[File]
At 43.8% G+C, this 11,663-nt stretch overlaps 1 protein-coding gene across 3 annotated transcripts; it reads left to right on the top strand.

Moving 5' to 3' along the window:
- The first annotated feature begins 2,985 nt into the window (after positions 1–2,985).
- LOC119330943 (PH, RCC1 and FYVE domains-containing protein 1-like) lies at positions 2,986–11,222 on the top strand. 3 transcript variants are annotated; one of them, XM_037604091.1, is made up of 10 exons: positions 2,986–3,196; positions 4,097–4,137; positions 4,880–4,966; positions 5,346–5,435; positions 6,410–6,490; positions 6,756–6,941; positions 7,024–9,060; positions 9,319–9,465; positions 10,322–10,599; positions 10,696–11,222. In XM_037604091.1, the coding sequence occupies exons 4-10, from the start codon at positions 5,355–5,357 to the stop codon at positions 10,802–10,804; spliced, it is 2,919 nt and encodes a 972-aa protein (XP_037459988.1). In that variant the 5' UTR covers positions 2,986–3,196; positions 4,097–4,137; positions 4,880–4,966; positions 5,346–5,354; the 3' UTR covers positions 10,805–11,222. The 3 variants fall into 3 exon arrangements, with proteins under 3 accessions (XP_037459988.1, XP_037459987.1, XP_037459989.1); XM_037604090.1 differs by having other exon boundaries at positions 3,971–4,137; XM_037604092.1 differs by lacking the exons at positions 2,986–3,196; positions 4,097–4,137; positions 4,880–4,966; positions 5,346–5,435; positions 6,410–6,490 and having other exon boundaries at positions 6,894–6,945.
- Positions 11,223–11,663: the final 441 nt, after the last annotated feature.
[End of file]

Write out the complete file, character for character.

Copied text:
At 43.8% G+C, this 11,663-nt stretch overlaps 1 protein-coding gene across 3 annotated transcripts; it reads left to right on the top strand.

Moving 5' to 3' along the window:
- The first annotated feature begins 2,985 nt into the window (after positions 1–2,985).
- LOC119330943 (PH, RCC1 and FYVE domains-containing protein 1-like) lies at positions 2,986–11,222 on the top strand. 3 transcript variants are annotated; one of them, XM_037604091.1, is made up of 10 exons: positions 2,986–3,196; positions 4,097–4,137; positions 4,880–4,966; positions 5,346–5,435; positions 6,410–6,490; positions 6,756–6,941; positions 7,024–9,060; positions 9,319–9,465; positions 10,322–10,599; positions 10,696–11,222. In XM_037604091.1, the coding sequence occupies exons 4-10, from the start codon at positions 5,355–5,357 to the stop codon at positions 10,802–10,804; spliced, it is 2,919 nt and encodes a 972-aa protein (XP_037459988.1). In that variant the 5' UTR covers positions 2,986–3,196; positions 4,097–4,137; positions 4,880–4,966; positions 5,346–5,354; the 3' UTR covers positions 10,805–11,222. The 3 variants fall into 3 exon arrangements, with proteins under 3 accessions (XP_037459988.1, XP_037459987.1, XP_037459989.1); XM_037604090.1 differs by having other exon boundaries at positions 3,971–4,137; XM_037604092.1 differs by lacking the exons at positions 2,986–3,196; positions 4,097–4,137; positions 4,880–4,966; positions 5,346–5,435; positions 6,410–6,490 and having other exon boundaries at positions 6,894–6,945.
- Positions 11,223–11,663: the final 441 nt, after the last annotated feature.